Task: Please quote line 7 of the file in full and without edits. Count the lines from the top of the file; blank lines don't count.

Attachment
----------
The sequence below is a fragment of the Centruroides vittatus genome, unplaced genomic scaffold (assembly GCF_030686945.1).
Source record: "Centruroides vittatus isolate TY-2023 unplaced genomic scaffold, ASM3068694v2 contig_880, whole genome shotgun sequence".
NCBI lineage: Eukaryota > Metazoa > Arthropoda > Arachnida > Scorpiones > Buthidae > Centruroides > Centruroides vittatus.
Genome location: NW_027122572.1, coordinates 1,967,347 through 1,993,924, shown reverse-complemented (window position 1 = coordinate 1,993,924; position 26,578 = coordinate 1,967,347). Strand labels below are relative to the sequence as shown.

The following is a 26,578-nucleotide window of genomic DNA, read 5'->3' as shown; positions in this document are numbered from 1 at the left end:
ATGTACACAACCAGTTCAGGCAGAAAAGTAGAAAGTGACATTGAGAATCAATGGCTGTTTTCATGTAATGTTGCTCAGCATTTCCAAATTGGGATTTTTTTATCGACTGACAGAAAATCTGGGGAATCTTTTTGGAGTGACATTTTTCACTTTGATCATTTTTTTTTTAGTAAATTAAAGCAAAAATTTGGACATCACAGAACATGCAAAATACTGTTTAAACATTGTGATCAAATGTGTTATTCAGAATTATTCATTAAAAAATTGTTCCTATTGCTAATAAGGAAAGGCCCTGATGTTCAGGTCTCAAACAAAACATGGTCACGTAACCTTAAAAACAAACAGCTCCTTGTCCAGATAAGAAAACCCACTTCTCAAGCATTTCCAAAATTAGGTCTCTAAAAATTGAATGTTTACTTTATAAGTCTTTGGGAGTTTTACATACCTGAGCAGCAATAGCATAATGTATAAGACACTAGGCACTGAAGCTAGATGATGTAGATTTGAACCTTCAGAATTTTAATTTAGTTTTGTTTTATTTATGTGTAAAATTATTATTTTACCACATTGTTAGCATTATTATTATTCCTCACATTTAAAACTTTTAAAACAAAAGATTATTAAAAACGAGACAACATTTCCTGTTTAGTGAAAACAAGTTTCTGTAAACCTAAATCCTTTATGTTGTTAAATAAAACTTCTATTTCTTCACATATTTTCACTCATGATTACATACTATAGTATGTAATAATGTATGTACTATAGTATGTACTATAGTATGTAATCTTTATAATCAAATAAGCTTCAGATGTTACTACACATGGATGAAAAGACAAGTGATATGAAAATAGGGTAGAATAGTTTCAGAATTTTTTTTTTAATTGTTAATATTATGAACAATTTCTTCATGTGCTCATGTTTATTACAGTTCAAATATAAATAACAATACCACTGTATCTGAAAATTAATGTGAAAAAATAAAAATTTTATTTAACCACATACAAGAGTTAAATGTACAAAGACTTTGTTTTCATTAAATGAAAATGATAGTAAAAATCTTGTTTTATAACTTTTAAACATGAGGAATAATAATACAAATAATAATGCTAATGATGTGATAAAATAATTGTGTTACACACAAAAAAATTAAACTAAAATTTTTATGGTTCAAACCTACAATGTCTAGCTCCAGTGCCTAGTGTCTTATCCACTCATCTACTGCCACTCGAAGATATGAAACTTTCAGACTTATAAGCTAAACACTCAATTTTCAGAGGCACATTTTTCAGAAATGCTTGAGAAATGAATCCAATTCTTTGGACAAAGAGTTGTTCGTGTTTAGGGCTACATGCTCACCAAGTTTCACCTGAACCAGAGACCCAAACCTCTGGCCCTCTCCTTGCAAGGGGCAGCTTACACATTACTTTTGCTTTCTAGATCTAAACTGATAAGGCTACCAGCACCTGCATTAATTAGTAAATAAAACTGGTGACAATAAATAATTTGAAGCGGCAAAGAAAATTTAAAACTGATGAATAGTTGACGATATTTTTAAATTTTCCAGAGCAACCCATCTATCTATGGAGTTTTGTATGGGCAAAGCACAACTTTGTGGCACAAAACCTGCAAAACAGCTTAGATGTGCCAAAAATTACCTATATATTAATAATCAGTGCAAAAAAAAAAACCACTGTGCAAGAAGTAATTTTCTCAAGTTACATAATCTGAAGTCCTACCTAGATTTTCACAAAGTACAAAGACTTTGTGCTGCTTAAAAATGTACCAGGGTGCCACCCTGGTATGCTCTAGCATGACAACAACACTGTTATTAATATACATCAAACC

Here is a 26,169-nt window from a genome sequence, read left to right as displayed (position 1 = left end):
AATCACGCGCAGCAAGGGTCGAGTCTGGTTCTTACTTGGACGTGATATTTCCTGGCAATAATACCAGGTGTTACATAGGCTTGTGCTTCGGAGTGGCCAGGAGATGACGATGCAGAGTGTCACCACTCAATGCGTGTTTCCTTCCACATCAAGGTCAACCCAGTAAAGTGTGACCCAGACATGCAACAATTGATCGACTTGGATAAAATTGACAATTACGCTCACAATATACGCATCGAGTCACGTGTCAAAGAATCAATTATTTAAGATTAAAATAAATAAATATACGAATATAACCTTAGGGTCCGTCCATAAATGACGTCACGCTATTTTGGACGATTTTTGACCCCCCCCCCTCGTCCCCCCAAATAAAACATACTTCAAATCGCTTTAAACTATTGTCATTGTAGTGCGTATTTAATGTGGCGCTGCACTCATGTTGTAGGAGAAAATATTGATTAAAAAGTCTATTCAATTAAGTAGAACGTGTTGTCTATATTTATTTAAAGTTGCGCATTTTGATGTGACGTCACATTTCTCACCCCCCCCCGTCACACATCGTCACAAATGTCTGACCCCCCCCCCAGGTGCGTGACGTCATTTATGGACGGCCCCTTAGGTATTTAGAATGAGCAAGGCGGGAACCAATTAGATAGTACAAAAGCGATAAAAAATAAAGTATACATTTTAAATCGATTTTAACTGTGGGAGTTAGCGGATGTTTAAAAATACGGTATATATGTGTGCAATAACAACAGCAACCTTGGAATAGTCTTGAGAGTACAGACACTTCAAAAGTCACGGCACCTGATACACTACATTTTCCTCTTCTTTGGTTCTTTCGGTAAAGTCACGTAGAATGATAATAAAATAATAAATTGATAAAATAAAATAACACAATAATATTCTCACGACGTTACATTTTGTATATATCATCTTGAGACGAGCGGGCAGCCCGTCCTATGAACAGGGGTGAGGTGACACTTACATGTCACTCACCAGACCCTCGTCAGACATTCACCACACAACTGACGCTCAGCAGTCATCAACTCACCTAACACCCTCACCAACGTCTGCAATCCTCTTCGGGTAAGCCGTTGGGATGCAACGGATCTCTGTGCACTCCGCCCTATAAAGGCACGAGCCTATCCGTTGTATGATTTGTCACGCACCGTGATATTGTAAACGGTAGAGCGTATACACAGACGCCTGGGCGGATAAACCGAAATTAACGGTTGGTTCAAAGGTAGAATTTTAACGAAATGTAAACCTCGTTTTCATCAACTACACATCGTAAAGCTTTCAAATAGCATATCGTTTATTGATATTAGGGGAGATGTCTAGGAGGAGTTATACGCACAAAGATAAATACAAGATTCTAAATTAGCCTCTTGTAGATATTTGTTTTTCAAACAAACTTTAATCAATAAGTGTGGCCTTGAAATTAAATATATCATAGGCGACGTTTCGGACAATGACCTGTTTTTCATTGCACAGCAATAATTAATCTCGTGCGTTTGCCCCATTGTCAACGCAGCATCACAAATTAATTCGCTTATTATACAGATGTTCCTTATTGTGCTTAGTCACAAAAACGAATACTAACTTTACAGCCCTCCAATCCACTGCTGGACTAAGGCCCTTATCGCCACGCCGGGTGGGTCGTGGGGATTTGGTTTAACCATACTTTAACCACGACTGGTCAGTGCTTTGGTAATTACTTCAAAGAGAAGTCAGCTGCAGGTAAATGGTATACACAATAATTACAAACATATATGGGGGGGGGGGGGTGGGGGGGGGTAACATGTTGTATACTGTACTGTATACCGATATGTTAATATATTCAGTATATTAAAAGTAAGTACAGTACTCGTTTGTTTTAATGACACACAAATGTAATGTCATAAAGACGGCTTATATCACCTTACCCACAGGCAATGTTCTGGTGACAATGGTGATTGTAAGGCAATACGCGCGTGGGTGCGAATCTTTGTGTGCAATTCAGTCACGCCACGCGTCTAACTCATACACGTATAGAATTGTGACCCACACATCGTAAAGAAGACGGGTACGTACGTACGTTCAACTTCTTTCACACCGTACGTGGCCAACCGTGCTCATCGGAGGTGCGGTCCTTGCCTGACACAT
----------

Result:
Here is a 26,169-nt window from a genome sequence, read left to right as displayed (position 1 = left end):